Shock (economics)

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In economics, a shock is an unexpected or unpredictable event that affects an economy, either positively or negatively. Technically, it is an unpredictable change in exogenous factors—that is, factors unexplained by an economic model—which may influence endogenous economic variables.

The response of economic variables, such as GDP and employment, at the time of the shock and at subsequent times, is measured by an impulse response function.[1]

Types of shocks[edit]

A technology shock is the kind resulting from a technological development that affects productivity.

If the shock is due to constrained supply, it is termed a supply shock and usually results in price increases for a particular product. Supply shocks can be produced when accidents or disasters occur. The 2008 Western Australian gas crisis resulting from a pipeline explosion at Varanus Island is one example.

A demand shock is a sudden change of the pattern of private expenditure, especially of consumption spending by consumers or of investment spending by businesses.

A preference shock is a change in preferences over consumption or leisure.

An inflationary shock happens when prices of commodities increase suddenly (e.g., after a decrease of government subsidies) while not all salaries are adjusted immediately throughout society (this results in a temporary loss of purchasing power for many consumers); or that production costs begin to exceed corporate revenues (e.g. following energy price hikes).

Stock exchanges in the wake of the September 11 attacks. After the initial panic, the DJIA increased quickly for only a slight net decrease.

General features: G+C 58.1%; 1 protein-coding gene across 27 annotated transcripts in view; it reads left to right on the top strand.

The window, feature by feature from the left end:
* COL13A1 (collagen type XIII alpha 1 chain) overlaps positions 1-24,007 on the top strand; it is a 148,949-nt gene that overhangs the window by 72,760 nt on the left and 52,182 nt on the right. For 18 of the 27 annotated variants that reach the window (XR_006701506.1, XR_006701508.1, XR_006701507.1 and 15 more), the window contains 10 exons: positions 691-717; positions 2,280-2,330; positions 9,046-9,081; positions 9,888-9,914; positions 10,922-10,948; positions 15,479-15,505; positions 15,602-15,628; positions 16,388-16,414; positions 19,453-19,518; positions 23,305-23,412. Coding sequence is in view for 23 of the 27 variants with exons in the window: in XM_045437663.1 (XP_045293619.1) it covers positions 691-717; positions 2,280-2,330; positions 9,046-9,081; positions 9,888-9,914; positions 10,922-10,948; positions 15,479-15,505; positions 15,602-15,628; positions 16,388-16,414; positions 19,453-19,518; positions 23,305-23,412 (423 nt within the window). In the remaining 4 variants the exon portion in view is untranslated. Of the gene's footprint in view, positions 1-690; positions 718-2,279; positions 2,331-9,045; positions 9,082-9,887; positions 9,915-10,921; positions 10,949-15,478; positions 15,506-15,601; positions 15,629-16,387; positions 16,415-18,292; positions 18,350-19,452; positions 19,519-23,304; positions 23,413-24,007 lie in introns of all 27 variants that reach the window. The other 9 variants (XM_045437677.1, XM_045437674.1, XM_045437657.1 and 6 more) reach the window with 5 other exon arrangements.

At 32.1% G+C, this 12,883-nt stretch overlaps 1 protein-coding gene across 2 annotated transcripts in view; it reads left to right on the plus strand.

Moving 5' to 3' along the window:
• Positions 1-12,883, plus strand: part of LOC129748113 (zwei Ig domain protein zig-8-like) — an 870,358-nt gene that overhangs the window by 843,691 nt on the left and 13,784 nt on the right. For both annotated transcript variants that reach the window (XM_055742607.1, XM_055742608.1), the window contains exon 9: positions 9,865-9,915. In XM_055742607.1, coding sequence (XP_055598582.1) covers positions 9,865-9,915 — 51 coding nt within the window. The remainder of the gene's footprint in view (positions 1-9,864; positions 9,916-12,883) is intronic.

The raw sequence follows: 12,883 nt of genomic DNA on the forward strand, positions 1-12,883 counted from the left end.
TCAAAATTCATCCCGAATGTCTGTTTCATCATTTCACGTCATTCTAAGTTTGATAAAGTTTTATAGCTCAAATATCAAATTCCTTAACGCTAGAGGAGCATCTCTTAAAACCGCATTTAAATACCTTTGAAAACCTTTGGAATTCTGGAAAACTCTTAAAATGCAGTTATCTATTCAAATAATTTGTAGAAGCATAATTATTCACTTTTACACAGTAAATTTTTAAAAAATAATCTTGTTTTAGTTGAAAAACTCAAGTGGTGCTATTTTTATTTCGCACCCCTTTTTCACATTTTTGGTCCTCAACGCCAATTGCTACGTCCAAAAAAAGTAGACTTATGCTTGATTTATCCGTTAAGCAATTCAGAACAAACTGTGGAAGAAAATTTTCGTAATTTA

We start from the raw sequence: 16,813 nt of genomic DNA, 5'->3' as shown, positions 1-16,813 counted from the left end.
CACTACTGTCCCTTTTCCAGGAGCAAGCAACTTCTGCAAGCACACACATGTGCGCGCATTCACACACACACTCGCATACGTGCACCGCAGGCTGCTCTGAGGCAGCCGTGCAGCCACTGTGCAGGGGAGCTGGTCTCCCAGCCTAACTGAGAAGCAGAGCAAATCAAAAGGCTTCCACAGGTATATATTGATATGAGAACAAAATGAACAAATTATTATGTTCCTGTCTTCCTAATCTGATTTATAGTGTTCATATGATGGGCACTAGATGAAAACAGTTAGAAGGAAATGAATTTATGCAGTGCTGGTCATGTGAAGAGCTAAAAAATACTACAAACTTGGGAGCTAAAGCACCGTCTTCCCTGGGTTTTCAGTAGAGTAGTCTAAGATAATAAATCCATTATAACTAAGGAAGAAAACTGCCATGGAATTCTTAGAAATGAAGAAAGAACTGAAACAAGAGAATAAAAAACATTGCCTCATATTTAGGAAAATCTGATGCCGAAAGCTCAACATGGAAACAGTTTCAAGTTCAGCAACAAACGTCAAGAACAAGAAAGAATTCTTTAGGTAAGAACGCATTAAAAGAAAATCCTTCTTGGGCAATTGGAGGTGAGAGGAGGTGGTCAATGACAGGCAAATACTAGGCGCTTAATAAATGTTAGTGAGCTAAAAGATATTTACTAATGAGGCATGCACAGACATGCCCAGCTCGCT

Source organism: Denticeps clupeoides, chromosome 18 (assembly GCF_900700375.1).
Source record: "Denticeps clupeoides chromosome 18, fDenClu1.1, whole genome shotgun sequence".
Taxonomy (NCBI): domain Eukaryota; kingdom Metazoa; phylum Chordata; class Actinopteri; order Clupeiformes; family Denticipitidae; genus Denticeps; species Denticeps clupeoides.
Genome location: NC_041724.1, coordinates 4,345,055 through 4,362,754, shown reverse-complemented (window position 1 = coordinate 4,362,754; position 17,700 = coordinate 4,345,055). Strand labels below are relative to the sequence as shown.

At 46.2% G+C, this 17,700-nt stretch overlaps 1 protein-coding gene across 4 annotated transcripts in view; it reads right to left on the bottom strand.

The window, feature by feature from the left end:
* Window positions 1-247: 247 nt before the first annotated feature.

A monetary policy shock occurs when a central bank changes, without sufficient advance warning, its pattern of interest rate or money supply control. A fiscal policy shock is an unexpected change of government spending or taxation amounts.

A news shock is a change in current expectations of future technological progress, which could be induced by new information about potential technological developments.

In the context of microeconomics, shocks are also studied at the household level, such as health, income, and consumption shocks. Negative individual and household economic shocks can result from job loss, for example, while positive shocks can come from winning the lottery.[2] For example, in development microeconomics the relationship between household income shocks and household levels of consumption is studied to understand a household's ability to insure itself (testing the full-insurance hypothesis).

Political impact[edit]

Economic shocks impact political preference. The experience of negative shocks such as job loss causes individuals to favor redistributive policies and broader social policies. Some evidence shows that negative economic shocks cause individuals to lose faith in political systems, though this erosion of trust is often temporary, rebounding over time. A narrow portion of voters may change their voting patterns in response to shock, which can include support for candidates and policies that are antiestablishment, populist, leftist, or ceasing to participate in the electoral process. Positive economic shocks are linked to an increase in trust in government institutions.[2]

See also[edit]

References[edit]

  1. ^ Lütkepohl, Helmut (2008). "Impulse response function". The New Palgrave Dictionary of Economics (2nd ed.). Palgrave Macmillan.
  2. ^ a b Margalit, Yotam (2019-05-11). "Political Responses to Economic Shocks". Annual Review of Political Science. 22 (1): 277–295. doi:10.1146/annurev-polisci-050517-110713. ISSN 1094-2939.